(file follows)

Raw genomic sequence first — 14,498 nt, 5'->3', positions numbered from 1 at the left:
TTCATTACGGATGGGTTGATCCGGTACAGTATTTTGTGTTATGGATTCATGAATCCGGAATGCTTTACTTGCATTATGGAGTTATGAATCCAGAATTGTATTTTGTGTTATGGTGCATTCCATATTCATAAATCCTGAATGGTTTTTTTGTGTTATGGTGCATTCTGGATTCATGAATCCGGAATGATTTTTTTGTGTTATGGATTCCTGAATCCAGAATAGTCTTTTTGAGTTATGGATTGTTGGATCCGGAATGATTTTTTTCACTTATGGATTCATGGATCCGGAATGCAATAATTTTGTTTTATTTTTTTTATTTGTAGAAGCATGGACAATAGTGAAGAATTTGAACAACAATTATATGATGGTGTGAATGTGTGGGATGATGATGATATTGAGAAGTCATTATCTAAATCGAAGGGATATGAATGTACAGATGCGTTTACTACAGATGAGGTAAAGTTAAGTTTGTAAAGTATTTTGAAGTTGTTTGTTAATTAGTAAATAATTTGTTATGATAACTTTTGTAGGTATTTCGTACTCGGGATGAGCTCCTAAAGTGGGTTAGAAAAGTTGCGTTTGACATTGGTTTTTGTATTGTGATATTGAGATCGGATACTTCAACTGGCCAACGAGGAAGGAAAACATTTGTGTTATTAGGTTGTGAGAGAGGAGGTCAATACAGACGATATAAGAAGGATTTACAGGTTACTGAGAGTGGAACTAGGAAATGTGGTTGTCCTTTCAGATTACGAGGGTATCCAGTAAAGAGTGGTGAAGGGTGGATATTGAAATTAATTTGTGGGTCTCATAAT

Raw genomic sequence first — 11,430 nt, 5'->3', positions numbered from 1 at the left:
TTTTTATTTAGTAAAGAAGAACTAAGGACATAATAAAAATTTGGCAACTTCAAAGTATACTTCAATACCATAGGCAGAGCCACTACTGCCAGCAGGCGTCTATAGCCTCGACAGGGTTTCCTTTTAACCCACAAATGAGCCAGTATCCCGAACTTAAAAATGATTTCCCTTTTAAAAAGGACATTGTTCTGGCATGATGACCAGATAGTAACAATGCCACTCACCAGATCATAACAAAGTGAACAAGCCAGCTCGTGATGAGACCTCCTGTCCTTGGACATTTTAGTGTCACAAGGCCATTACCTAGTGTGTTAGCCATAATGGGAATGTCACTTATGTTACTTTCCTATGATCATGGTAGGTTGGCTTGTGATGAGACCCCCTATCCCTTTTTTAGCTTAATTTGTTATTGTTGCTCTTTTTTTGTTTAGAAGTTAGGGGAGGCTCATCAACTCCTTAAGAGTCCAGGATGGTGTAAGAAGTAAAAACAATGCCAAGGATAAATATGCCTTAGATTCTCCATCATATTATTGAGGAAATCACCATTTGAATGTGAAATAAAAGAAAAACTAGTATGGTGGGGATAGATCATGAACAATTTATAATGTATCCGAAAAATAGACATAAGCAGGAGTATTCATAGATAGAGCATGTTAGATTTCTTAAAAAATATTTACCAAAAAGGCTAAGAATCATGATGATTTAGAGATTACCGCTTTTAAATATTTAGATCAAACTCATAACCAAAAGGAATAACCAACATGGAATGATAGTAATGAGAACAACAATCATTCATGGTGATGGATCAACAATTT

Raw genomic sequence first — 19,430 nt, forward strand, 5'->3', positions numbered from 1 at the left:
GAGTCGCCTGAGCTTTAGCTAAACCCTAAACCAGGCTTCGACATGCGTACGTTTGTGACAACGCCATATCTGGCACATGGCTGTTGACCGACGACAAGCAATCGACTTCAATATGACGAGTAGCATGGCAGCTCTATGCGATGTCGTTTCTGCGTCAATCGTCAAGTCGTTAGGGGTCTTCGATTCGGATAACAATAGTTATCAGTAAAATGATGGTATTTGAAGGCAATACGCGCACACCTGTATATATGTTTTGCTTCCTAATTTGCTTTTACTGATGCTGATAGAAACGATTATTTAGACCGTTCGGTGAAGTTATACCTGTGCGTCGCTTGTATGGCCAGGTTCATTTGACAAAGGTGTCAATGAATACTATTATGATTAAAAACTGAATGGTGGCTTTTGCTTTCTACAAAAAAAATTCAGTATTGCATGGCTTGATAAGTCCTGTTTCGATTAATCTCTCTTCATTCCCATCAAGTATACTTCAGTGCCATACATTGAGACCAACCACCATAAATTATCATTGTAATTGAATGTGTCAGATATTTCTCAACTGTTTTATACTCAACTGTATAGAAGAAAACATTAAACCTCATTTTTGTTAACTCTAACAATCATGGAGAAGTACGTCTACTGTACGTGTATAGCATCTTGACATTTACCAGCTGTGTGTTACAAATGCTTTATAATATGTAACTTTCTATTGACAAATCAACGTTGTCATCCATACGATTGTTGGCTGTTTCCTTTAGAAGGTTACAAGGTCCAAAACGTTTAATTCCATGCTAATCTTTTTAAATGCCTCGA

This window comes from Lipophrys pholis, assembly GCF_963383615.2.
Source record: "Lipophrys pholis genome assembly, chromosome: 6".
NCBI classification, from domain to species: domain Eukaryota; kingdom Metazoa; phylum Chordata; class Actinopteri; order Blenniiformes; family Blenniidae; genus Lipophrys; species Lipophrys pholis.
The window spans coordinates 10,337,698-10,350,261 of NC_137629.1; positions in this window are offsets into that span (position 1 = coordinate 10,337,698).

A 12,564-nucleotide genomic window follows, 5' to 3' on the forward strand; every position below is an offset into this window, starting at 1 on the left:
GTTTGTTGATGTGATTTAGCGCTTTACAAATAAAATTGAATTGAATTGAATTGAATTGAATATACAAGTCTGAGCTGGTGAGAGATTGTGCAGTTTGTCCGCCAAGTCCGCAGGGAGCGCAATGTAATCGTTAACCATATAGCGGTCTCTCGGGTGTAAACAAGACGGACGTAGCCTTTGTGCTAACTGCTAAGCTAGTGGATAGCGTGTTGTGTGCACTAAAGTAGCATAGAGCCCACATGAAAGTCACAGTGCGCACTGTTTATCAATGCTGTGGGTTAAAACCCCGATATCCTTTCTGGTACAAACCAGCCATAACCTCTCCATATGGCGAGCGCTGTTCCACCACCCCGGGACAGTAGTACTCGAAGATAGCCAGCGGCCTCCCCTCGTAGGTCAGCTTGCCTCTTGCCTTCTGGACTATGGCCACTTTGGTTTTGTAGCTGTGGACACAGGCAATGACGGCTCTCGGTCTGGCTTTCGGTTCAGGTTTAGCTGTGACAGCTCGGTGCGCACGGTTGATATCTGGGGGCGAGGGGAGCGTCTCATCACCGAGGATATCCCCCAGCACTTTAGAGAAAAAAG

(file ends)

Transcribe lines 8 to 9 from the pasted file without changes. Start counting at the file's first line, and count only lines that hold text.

Source record: "Lipophrys pholis genome assembly, chromosome: 6".
NCBI classification, from domain to species: domain Eukaryota; kingdom Metazoa; phylum Chordata; class Actinopteri; order Blenniiformes; family Blenniidae; genus Lipophrys; species Lipophrys pholis.